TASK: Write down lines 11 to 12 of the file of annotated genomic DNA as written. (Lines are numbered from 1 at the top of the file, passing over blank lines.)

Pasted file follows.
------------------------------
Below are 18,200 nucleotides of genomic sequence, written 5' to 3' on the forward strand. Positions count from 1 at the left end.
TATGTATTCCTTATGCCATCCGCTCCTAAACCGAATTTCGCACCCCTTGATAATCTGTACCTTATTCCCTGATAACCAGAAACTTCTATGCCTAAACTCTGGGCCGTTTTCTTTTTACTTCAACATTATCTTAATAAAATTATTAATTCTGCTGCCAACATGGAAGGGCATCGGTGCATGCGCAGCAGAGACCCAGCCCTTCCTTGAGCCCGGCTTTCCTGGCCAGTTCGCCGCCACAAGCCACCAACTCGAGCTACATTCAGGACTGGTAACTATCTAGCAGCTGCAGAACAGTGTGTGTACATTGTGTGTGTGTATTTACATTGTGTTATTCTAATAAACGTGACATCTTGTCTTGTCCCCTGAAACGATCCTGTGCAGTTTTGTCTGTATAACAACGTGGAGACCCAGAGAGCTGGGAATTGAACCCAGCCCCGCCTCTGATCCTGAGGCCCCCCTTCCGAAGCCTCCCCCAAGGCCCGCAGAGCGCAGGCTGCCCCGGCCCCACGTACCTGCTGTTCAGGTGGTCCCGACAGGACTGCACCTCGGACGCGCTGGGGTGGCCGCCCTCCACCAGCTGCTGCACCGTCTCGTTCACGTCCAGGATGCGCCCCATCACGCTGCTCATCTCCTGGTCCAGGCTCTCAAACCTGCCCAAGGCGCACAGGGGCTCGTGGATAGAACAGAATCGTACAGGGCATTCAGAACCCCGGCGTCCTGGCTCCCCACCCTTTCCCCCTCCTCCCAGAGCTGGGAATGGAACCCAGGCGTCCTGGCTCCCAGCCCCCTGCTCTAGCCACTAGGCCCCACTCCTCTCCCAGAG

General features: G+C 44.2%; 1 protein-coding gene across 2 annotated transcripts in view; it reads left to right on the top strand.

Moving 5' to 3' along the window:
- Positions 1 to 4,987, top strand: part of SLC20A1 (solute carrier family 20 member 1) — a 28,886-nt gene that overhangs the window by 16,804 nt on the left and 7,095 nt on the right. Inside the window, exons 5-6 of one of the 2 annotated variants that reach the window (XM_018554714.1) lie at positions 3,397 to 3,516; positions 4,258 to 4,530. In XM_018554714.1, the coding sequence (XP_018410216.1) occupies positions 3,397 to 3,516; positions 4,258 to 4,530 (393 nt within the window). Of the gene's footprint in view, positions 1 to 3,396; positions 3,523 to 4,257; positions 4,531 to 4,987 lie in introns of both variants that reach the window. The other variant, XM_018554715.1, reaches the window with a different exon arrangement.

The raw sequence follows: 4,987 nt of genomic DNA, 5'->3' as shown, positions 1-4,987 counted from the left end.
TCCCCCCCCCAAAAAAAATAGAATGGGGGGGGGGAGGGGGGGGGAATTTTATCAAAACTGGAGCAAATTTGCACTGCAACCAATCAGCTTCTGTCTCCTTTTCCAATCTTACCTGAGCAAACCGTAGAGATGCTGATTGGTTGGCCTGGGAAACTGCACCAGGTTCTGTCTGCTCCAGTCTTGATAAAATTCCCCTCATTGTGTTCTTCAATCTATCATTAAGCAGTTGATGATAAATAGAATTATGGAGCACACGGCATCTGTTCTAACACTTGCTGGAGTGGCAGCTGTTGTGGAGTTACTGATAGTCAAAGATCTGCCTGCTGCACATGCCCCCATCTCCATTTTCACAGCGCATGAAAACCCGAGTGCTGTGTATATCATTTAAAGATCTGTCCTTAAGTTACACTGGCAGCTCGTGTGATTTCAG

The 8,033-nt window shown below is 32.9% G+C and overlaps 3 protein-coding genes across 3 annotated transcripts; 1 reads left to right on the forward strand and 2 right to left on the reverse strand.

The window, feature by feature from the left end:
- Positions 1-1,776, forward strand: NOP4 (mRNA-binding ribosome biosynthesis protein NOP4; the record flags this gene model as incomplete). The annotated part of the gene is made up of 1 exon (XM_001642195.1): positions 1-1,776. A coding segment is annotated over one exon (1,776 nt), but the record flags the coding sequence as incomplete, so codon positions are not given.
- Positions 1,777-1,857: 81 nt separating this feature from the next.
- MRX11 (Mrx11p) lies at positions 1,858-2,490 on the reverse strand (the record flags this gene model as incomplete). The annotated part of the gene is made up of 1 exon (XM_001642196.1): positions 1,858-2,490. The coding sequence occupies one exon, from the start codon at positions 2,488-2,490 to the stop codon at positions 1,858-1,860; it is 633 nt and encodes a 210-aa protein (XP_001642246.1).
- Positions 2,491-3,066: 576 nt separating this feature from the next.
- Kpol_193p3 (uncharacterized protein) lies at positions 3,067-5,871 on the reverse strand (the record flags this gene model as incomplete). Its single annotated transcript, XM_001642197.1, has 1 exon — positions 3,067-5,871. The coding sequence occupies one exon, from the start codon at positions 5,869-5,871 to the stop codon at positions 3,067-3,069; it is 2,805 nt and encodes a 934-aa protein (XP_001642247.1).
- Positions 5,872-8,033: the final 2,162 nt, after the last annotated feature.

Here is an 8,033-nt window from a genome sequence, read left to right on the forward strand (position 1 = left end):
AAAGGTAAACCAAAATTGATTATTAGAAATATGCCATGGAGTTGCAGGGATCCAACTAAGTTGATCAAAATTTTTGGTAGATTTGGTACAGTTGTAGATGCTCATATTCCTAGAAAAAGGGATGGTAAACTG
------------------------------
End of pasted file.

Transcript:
- Positions 1,777-1,857: 81 nt separating this feature from the next.
- MRX11 (Mrx11p) lies at positions 1,858-2,490 on the reverse strand (the record flags this gene model as incomplete). The annotated part of the gene is made up of 1 exon (XM_001642196.1): positions 1,858-2,490. The coding sequence occupies one exon, from the start codon at positions 2,488-2,490 to the stop codon at positions 1,858-1,860; it is 633 nt and encodes a 210-aa protein (XP_001642246.1).